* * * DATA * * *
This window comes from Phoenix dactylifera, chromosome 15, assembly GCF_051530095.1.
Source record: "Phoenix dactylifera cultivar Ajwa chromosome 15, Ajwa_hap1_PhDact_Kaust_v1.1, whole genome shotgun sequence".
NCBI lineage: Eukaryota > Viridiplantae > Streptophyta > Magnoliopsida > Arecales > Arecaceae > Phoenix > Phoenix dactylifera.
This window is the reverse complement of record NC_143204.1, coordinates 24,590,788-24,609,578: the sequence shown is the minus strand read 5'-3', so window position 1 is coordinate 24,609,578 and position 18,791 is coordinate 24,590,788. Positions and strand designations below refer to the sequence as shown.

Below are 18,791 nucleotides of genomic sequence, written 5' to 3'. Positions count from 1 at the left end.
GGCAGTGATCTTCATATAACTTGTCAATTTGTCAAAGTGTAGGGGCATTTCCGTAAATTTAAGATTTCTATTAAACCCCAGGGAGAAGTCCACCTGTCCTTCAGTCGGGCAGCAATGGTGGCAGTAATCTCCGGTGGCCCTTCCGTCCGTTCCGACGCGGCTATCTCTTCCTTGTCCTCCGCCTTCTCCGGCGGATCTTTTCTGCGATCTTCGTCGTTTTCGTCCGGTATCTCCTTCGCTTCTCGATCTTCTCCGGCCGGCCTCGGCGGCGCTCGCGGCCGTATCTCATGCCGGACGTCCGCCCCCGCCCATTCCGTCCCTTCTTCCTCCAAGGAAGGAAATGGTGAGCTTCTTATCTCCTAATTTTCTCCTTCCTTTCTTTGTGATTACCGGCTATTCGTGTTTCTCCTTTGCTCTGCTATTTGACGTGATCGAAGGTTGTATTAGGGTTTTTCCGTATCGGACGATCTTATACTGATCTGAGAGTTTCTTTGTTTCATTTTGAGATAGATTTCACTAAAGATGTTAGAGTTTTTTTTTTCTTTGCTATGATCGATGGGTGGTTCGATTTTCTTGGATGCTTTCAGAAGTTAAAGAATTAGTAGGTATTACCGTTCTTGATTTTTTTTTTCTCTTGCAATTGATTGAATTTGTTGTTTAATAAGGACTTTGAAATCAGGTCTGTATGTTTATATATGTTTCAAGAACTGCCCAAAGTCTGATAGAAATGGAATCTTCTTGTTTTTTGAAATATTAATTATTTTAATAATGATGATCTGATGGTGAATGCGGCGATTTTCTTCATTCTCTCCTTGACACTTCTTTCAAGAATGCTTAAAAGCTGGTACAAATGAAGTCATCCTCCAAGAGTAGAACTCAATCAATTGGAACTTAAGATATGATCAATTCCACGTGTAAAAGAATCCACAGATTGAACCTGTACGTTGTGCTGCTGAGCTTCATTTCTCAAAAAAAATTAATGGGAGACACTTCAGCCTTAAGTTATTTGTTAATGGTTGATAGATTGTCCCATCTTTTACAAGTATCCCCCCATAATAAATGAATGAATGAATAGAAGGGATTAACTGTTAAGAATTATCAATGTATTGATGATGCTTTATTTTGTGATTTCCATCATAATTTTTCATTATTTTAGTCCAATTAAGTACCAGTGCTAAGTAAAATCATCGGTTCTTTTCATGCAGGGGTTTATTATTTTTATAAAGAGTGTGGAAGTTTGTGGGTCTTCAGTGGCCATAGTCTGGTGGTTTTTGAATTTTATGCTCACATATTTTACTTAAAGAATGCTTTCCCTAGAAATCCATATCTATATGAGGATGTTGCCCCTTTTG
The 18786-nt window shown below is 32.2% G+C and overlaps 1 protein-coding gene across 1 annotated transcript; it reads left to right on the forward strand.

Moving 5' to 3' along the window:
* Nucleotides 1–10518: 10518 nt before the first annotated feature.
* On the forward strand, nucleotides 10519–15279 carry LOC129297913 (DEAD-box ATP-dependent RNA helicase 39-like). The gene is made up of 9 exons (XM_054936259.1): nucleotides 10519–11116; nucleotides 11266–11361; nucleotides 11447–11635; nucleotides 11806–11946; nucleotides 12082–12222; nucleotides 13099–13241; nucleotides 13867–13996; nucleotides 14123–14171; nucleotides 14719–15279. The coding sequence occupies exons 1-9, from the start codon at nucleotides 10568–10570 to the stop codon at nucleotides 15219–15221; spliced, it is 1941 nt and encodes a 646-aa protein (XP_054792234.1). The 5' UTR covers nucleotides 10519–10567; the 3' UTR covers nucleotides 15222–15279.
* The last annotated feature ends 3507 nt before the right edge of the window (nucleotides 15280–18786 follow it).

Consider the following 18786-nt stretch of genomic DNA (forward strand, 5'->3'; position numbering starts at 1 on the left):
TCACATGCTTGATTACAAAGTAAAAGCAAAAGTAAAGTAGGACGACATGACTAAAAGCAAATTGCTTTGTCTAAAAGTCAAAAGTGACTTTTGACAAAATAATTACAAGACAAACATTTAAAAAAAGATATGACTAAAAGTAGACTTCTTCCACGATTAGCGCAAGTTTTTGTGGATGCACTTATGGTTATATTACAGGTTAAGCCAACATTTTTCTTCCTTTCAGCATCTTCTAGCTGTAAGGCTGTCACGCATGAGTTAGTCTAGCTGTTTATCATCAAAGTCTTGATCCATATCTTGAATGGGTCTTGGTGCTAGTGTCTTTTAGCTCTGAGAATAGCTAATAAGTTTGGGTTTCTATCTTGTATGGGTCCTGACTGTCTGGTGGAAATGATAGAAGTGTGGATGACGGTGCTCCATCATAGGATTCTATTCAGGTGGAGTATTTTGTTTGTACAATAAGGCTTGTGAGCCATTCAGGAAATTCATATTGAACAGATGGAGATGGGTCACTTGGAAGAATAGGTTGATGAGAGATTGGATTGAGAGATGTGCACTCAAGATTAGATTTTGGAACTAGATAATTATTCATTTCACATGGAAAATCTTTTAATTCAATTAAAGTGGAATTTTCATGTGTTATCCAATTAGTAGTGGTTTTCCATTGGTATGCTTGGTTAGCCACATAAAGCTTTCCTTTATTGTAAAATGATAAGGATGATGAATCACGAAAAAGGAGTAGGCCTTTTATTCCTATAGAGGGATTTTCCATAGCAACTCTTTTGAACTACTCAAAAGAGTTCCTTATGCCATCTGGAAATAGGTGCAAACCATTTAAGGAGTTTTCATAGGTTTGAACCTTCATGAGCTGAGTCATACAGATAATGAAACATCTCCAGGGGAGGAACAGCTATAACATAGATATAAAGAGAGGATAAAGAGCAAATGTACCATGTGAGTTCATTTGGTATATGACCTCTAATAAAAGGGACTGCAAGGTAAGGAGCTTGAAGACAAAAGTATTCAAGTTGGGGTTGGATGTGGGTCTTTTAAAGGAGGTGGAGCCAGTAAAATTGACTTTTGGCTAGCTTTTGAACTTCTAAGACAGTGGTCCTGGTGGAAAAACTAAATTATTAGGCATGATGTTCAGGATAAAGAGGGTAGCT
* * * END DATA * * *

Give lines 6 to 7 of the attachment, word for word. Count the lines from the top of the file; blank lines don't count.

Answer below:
GGCAGTGATCTTCATATAACTTGTCAATTTGTCAAAGTGTAGGGGCATTTCCGTAAATTTAAGATTTCTATTAAACCCCAGGGAGAAGTCCACCTGTCCTTCAGTCGGGCAGCAATGGTGGCAGTAATCTCCGGTGGCCCTTCCGTCCGTTCCGACGCGGCTATCTCTTCCTTGTCCTCCGCCTTCTCCGGCGGATCTTTTCTGCGATCTTCGTCGTTTTCGTCCGGTATCTCCTTCGCTTCTCGATCTTCTCCGGCCGGCCTCGGCGGCGCTCGCGGCCGTATCTCATGCCGGACGTCCGCCCCCGCCCATTCCGTCCCTTCTTCCTCCAAGGAAGGAAATGGTGAGCTTCTTATCTCCTAATTTTCTCCTTCCTTTCTTTGTGATTACCGGCTATTCGTGTTTCTCCTTTGCTCTGCTATTTGACGTGATCGAAGGTTGTATTAGGGTTTTTCCGTATCGGACGATCTTATACTGATCTGAGAGTTTCTTTGTTTCATTTTGAGATAGATTTCACTAAAGATGTTAGAGTTTTTTTTTTCTTTGCTATGATCGATGGGTGGTTCGATTTTCTTGGATGCTTTCAGAAGTTAAAGAATTAGTAGGTATTACCGTTCTTGATTTTTTTTTTCTCTTGCAATTGATTGAATTTGTTGTTTAATAAGGACTTTGAAATCAGGTCTGTATGTTTATATATGTTTCAAGAACTGCCCAAAGTCTGATAGAAATGGAATCTTCTTGTTTTTTGAAATATTAATTATTTTAATAATGATGATCTGATGGTGAATGCGGCGATTTTCTTCATTCTCTCCTTGACACTTCTTTCAAGAATGCTTAAAAGCTGGTACAAATGAAGTCATCCTCCAAGAGTAGAACTCAATCAATTGGAACTTAAGATATGATCAATTCCACGTGTAAAAGAATCCACAGATTGAACCTGTACGTTGTGCTGCTGAGCTTCATTTCTCAAAAAAAATTAATGGGAGACACTTCAGCCTTAAGTTATTTGTTAATGGTTGATAGATTGTCCCATCTTTTACAAGTATCCCCCCATAATAAATGAATGAATGAATAGAAGGGATTAACTGTTAAGAATTATCAATGTATTGATGATGCTTTATTTTGTGATTTCCATCATAATTTTTCATTATTTTAGTCCAATTAAGTACCAGTGCTAAGTAAAATCATCGGTTCTTTTCATGCAGGGGTTTATTATTTTTATAAAGAGTGTGGAAGTTTGTGGGTCTTCAGTGGCCATAGTCTGGTGGTTTTTGAATTTTATGCTCACATATTTTACTTAAAGAATGCTTTCCCTAGAAATCCATATCTATATGAGGATGTTGCCCCTTTTG
The 18786-nt window shown below is 32.2% G+C and overlaps 1 protein-coding gene across 1 annotated transcript; it reads left to right on the forward strand.